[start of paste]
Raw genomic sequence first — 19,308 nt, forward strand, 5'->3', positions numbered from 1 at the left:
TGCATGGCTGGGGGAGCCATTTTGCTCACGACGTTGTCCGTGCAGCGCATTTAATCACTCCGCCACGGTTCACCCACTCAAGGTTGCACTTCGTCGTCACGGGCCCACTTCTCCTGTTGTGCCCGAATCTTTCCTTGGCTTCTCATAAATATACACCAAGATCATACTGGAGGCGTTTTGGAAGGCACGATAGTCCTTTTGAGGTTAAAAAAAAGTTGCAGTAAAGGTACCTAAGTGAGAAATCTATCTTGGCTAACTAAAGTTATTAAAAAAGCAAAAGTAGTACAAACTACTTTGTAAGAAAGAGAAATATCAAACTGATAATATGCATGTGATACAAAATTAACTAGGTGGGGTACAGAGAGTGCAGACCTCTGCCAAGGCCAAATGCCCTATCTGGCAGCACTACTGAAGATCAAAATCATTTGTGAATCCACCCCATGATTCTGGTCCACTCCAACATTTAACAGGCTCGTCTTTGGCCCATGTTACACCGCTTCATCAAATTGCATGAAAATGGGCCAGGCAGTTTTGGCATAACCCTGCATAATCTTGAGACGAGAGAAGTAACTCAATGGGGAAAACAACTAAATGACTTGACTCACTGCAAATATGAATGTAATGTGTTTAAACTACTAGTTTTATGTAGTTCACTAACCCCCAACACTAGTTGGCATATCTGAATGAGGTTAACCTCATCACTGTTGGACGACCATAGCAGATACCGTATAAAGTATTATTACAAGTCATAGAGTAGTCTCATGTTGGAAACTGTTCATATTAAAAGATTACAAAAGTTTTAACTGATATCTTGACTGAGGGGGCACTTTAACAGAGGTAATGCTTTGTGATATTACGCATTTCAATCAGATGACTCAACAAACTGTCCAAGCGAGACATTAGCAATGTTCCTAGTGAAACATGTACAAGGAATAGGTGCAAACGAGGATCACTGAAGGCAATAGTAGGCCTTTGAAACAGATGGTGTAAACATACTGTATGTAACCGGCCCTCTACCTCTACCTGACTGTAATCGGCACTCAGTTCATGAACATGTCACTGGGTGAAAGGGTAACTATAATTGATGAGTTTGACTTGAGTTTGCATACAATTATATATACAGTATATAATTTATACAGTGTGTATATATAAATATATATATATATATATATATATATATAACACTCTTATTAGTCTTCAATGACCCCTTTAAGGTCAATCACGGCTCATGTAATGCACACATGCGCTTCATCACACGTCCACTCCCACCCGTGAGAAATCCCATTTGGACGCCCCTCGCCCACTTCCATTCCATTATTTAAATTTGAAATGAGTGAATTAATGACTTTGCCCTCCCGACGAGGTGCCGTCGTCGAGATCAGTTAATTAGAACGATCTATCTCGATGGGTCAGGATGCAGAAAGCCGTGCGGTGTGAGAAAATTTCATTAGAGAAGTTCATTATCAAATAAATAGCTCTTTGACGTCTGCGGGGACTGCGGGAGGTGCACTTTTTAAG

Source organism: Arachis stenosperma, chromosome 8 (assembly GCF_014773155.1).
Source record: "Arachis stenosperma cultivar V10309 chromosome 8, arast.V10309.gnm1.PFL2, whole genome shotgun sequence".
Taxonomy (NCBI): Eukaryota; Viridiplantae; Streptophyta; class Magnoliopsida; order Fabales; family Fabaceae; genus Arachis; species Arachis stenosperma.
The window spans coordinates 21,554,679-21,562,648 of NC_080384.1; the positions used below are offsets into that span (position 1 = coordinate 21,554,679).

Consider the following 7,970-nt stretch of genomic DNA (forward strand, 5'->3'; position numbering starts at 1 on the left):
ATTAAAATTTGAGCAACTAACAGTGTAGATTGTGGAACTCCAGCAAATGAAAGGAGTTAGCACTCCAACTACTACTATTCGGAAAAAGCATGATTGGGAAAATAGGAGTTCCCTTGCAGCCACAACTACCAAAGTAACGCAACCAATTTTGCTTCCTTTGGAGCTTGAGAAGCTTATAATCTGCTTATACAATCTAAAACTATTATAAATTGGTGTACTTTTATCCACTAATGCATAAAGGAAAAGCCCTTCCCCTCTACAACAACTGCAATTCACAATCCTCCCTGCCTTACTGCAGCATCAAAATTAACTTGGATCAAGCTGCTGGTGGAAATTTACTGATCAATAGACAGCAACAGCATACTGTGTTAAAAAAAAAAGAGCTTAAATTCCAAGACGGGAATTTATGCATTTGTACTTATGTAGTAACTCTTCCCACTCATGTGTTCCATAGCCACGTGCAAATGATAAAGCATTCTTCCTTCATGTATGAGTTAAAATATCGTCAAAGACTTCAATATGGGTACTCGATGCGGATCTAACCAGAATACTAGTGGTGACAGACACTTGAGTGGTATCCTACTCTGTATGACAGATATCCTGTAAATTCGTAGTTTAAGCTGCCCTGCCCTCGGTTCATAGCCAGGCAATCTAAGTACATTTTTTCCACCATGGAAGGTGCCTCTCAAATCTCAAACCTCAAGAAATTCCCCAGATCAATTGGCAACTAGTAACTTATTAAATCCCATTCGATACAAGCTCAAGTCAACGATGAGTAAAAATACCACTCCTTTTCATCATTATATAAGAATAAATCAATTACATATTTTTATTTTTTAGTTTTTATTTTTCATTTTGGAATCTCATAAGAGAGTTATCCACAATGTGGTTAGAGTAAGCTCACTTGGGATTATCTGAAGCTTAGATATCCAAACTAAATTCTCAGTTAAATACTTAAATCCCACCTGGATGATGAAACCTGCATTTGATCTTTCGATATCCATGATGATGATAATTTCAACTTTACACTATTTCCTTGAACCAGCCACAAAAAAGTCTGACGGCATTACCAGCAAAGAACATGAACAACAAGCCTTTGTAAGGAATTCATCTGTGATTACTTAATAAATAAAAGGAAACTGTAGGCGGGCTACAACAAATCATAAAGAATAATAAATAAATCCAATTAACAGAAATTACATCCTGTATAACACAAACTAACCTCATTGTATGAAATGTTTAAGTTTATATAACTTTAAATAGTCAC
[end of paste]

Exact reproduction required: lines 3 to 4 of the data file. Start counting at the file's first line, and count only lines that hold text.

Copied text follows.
Source organism: Arachis stenosperma, chromosome 8 (assembly GCF_014773155.1).
Source record: "Arachis stenosperma cultivar V10309 chromosome 8, arast.V10309.gnm1.PFL2, whole genome shotgun sequence".